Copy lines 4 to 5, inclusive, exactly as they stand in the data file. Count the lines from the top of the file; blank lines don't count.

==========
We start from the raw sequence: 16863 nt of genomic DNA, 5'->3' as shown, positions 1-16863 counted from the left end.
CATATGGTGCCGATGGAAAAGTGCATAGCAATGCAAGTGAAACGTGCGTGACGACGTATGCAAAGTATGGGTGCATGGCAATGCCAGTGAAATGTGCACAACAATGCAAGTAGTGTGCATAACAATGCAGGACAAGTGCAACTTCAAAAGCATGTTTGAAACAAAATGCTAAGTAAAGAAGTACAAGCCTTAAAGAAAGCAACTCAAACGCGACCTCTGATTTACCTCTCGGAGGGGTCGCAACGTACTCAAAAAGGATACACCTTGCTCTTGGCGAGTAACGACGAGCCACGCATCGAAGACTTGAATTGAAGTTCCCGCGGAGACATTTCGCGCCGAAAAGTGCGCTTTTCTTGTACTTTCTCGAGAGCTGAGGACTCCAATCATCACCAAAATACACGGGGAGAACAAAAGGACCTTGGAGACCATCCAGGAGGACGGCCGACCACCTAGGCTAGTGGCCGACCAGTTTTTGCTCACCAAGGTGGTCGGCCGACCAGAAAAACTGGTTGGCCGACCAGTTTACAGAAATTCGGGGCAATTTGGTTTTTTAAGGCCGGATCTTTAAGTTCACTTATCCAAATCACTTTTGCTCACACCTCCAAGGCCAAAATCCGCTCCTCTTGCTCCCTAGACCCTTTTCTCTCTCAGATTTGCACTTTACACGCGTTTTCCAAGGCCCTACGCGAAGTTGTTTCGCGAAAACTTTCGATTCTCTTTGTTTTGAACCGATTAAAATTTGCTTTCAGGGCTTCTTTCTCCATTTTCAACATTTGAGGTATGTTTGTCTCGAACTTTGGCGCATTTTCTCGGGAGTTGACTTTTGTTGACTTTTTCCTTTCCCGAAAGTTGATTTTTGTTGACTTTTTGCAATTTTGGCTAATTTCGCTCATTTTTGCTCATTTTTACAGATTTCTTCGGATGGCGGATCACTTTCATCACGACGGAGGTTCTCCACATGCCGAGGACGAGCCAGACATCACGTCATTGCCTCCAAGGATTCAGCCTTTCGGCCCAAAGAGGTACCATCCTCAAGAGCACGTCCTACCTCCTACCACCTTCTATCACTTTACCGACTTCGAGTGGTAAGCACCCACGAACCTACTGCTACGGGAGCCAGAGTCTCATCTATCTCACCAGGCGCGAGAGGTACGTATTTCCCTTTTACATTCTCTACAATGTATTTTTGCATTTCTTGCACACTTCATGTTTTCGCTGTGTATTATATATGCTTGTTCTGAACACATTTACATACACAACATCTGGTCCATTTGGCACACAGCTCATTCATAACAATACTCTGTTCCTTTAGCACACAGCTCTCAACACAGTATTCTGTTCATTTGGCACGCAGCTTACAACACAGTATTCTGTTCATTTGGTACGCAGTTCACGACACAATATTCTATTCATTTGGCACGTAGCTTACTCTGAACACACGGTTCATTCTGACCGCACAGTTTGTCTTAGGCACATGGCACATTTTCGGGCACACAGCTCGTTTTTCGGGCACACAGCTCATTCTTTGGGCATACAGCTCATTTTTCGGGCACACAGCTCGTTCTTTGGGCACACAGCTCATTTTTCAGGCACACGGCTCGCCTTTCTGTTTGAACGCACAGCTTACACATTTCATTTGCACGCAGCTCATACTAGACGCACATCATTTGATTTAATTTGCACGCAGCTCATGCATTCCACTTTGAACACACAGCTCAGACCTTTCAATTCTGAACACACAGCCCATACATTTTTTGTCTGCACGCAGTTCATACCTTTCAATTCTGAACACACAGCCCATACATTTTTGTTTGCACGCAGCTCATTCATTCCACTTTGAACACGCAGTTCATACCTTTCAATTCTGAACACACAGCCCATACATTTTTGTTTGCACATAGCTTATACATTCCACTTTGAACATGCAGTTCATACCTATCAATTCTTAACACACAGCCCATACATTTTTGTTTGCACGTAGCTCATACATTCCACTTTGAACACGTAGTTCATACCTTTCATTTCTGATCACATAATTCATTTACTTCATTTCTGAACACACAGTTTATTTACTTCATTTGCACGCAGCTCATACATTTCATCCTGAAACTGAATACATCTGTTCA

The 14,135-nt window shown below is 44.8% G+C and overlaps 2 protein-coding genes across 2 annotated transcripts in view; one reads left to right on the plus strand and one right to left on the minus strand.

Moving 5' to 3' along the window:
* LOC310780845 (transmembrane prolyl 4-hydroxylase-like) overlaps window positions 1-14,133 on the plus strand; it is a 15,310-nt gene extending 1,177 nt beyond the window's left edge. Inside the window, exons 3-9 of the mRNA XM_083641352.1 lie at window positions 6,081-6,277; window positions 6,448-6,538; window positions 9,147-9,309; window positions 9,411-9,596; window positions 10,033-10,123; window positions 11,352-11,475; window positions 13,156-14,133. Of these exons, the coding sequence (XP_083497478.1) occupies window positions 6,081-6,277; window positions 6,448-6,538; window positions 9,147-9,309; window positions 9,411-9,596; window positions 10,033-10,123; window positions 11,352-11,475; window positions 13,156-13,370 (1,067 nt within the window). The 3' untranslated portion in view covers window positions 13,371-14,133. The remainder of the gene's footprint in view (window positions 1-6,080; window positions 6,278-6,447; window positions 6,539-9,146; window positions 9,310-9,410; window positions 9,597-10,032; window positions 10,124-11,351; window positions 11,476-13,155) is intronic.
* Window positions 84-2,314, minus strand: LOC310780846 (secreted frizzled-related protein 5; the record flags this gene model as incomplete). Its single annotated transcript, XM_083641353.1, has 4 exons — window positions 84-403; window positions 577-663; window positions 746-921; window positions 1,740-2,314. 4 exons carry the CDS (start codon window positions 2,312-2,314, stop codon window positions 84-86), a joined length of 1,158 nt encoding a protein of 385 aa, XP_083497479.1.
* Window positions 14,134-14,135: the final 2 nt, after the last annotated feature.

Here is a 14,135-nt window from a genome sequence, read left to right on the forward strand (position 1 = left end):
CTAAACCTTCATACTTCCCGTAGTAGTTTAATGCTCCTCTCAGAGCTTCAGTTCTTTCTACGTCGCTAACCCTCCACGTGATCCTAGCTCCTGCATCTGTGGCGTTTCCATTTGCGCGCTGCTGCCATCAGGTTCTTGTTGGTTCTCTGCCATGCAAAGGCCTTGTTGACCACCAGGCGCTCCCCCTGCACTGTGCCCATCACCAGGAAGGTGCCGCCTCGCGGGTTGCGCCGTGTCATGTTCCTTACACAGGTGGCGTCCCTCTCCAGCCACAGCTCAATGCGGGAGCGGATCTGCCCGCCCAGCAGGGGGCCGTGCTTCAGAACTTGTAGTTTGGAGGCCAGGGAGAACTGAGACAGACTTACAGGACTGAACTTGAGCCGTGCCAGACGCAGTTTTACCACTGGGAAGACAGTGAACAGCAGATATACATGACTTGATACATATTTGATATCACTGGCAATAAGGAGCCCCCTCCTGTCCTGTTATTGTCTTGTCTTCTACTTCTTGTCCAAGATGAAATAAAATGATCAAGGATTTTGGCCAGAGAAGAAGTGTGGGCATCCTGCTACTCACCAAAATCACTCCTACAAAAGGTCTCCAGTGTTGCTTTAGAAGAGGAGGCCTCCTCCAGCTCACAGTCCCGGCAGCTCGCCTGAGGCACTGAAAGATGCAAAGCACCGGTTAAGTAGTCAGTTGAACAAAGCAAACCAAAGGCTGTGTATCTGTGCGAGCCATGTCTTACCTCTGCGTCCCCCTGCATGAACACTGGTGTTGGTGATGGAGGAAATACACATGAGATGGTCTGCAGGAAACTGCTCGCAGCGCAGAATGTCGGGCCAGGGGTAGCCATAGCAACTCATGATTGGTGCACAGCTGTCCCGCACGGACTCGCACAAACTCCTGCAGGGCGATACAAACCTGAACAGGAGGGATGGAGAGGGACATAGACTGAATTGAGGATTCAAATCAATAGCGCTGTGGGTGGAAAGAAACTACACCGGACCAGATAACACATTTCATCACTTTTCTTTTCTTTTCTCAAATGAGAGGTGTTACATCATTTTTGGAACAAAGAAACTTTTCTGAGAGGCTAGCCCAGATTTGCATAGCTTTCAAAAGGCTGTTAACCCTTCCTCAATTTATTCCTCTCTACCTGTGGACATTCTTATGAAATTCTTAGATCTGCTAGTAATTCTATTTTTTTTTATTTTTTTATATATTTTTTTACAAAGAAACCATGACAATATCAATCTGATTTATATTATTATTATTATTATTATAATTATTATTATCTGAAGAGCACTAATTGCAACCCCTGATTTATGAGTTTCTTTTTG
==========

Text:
Moving 5' to 3' along the window:
* LOC310780845 (transmembrane prolyl 4-hydroxylase-like) overlaps window positions 1-14,133 on the plus strand; it is a 15,310-nt gene extending 1,177 nt beyond the window's left edge. Inside the window, exons 3-9 of the mRNA XM_083641352.1 lie at window positions 6,081-6,277; window positions 6,448-6,538; window positions 9,147-9,309; window positions 9,411-9,596; window positions 10,033-10,123; window positions 11,352-11,475; window positions 13,156-14,133. Of these exons, the coding sequence (XP_083497478.1) occupies window positions 6,081-6,277; window positions 6,448-6,538; window positions 9,147-9,309; window positions 9,411-9,596; window positions 10,033-10,123; window positions 11,352-11,475; window positions 13,156-13,370 (1,067 nt within the window). The 3' untranslated portion in view covers window positions 13,371-14,133. The remainder of the gene's footprint in view (window positions 1-6,080; window positions 6,278-6,447; window positions 6,539-9,146; window positions 9,310-9,410; window positions 9,597-10,032; window positions 10,124-11,351; window positions 11,476-13,155) is intronic.